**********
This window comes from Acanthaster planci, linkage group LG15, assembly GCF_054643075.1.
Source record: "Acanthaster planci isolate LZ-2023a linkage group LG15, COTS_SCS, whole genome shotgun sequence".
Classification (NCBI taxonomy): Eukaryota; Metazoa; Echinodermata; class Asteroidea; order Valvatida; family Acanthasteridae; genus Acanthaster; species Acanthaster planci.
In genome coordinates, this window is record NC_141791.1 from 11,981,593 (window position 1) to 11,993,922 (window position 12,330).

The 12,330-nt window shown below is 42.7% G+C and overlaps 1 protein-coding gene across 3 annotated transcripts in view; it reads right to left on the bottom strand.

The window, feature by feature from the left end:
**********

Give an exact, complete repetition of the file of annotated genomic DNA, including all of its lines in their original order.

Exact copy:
This window comes from Acanthaster planci, linkage group LG15, assembly GCF_054643075.1.
Source record: "Acanthaster planci isolate LZ-2023a linkage group LG15, COTS_SCS, whole genome shotgun sequence".
Classification (NCBI taxonomy): Eukaryota; Metazoa; Echinodermata; class Asteroidea; order Valvatida; family Acanthasteridae; genus Acanthaster; species Acanthaster planci.
In genome coordinates, this window is record NC_141791.1 from 11,981,593 (window position 1) to 11,993,922 (window position 12,330).

The 12,330-nt window shown below is 42.7% G+C and overlaps 1 protein-coding gene across 3 annotated transcripts in view; it reads right to left on the bottom strand.

The window, feature by feature from the left end: